President Obama announced Thursday the suspension of U.S. trade privileges for Bangladesh in response to growing concerns about labor rights and worker safety in the country.
The decision is the culmination of a years-long review of labor conditions in the impoverished South Asian nation. Pressure on the Obama administration to act intensified after more than 1,200 people died when a factory collapsed April 24 — one of the global garment industry’s worst accidents.
In a proclamation, Obama said Bangladesh was not taking steps to afford internationally recognized worker rights to employees in that country.
Suspending the benefits developing countries receive as part of the Generalized System of Preferences program (GSP) for Bangladesh is a highly symbolic move. As Bangladesh’s biggest trading partner after the European Union, the United States hopes it can exert significant pressure on authorities to reform labor practices and ensure workers’ rights in a country where factory accidents have been common and the minimum wage is just $38 per month.
Recent deadly industrial accidents “caused everyone to grieve but underscored problems we have seen in Bangladesh for some time,” U.S. Trade Representative Michael Froman said in a conference call with reporters after the announcement. “Our goal is to see Bangladesh restore its eligibility, but to see workers in safe conditions.”
He said the administration has no timetable in mind for restoring Bangladesh’s tariff breaks, noting that doing so will depend on the progress made in improving conditions for workers.
The United States expects Bangladesh to follow through on approving a new labor law and take a series of other steps being negotiated with the U.S. Labor Department, unions, civic groups and others. The suspension will become effective in 60 days — after publication in the Federal Register.
The Bangladeshi Foreign Affairs Ministry called the suspension “unfortunate” and “harsh” in a statement Thursday night. “It cannot be more shocking for the factory workers of Bangladesh that the decision to suspend GSP comes at a time when the Government of Bangladesh has taken concrete and visible measures to improve factory safety and protect workers’ rights,” it said.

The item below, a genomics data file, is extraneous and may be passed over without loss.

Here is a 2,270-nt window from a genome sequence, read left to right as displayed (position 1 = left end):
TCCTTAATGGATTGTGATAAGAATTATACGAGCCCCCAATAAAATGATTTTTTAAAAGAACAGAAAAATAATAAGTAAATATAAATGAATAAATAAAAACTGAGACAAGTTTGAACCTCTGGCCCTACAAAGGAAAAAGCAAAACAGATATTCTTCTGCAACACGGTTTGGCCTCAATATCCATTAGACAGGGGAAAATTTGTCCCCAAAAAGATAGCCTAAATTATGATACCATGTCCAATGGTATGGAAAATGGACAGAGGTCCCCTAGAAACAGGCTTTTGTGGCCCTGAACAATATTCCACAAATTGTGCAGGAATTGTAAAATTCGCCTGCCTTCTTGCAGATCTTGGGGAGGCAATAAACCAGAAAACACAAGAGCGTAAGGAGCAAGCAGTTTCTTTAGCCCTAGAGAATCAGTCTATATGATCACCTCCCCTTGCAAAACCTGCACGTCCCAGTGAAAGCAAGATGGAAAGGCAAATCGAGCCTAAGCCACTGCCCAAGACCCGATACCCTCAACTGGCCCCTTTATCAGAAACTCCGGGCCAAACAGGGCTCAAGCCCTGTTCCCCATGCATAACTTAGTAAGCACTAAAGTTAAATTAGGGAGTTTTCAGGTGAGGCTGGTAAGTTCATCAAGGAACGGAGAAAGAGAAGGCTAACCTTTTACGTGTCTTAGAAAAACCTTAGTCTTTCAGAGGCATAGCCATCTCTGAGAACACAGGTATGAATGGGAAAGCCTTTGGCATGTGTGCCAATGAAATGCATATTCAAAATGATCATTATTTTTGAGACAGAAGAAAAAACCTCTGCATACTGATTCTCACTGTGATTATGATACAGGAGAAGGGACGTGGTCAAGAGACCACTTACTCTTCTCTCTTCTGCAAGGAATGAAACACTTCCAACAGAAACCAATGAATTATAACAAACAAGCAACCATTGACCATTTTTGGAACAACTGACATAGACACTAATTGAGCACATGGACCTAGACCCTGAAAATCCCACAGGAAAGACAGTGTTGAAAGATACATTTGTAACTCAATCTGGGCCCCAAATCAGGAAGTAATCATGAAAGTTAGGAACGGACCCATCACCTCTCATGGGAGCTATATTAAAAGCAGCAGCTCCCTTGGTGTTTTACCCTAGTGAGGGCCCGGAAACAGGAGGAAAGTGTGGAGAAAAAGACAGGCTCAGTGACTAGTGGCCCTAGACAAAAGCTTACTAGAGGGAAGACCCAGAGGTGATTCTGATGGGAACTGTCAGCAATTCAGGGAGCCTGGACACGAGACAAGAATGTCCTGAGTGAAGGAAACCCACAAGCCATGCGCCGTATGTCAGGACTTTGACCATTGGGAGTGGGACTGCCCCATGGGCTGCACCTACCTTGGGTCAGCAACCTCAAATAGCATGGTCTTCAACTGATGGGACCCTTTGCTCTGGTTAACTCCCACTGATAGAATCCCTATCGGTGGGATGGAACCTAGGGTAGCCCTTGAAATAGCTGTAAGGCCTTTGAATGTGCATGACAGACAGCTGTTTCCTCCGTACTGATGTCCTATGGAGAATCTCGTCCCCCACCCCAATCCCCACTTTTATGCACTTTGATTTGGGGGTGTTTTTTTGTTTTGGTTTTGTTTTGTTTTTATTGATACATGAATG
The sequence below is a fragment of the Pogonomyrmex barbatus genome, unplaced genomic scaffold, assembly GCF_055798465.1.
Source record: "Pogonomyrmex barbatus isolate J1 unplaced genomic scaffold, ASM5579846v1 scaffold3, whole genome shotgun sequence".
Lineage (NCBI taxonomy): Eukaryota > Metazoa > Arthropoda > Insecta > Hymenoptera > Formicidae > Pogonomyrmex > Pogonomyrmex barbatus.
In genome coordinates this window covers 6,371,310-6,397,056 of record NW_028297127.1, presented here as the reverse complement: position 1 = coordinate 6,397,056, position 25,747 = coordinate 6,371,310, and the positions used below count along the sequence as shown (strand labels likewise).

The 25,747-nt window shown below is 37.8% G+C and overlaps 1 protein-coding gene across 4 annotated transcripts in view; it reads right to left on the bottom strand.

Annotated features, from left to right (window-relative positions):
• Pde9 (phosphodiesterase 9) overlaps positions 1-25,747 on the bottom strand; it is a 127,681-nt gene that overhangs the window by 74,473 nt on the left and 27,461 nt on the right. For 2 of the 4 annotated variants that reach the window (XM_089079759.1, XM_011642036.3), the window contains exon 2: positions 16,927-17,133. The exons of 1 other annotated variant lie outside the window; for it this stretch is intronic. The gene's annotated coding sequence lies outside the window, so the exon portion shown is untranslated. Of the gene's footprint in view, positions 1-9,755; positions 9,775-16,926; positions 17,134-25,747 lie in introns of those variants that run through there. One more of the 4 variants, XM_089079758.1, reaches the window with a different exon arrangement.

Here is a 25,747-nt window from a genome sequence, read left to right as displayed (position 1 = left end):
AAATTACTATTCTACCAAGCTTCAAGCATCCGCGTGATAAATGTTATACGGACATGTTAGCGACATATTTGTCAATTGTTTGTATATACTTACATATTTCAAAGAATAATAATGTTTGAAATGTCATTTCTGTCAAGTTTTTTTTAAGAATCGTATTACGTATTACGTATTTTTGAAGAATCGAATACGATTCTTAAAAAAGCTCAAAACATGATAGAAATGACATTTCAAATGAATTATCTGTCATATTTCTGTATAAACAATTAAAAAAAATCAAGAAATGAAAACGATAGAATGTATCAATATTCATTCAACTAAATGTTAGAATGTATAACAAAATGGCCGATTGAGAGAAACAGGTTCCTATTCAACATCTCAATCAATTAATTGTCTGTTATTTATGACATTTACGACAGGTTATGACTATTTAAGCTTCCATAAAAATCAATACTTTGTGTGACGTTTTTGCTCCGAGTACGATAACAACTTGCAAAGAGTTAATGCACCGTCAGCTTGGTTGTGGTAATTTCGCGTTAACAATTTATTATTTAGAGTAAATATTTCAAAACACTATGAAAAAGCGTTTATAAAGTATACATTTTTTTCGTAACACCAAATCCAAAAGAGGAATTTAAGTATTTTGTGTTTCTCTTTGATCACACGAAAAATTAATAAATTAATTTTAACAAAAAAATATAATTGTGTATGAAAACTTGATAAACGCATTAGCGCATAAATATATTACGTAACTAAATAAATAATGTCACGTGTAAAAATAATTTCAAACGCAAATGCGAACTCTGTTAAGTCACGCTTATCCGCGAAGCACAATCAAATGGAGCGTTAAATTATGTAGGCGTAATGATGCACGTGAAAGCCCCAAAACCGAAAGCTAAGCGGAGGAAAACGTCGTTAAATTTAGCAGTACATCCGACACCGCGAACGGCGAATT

The suspension abolishes tariff breaks granted to about $35 million worth of imports annually. The breaks cover a variety of goods that the United States imports free of tax. However, they do not apply to Bangladesh’s textile industry, which sells more than $4.5 billion worth of goods to the United States each year and in 2010 accounted for 90 percent of Bangladeshi exports to the country.
Though the GSP tariff breaks apply to only a small percentage of the country’s exports, Froman said the suspension “has greater impact than the numbers themselves suggest, given the public attention and the importance the government attaches.”
Labor unions and Democrats on Capitol Hill have been pressing the Obama administration to take this step. “Bangladesh’s labor laws must be dramatically improved, and suspending GSP benefits will hopefully help kick-start these overdue reforms,” said Sen. Robert Menendez (D-N.J.), chairman of the Foreign Relations Committee.
Trade advocacy groups generally argue against trade-disrupting measures on the grounds that workers experience the brunt of the pain they cause.
Kimberly Elliott, a trade specialist at the Center for Global Development who has been following issues in Bangladesh, said the administration is taking the wrong tack if it wants to change the country’s behavior. She believes that offering tariff breaks to textiles — and the prospect of a boost in Bangladesh’s already massive exports to the United States — would be a more effective strategy. That move would be controversial, however, among U.S. textile companies and poor countries such as Haiti and Kenya, which benefit from U.S. trade preferences.
“It is pressure from buyers that is going to get Bangladesh to change,” she said. “This case has been dragging on for six years, and it took a building collapse and a thousand people dying for the U.S. government to get to this point. It is not clear to me that it sends that much of a signal.”
Another option would be to increase tariffs on textiles directly, a move that also would hurt the dozens of U.S. companies that rely on Bangladeshi garment factories for their production. The United States purchases about 25 percent of the country’s $18 billion in annual apparel exports.
U.S. retailers Wal-Mart and the Gap have resisted participating in an international, legally binding industry agreement to improve safety conditions in Bangladeshi factories signed last month by mostly European companies. Instead, they are close to committing to an initiative of their own.
The European Union, which imported about $12 billion of goods from Bangladesh last year, also is contemplating whether to suspend trade benefits for Bangladesh. Such a decision would have far more impact, because Bangladesh’s clothing and textiles exports receive duty-free treatment there.
However, Lilianne Ploumen, the Netherlands’ minister for foreign trade and development, said that it shouldn’t get to that point, because the authorities in Bangladesh will yield to the pressure. “I cannot imagine them not acting to address these issues,” she said.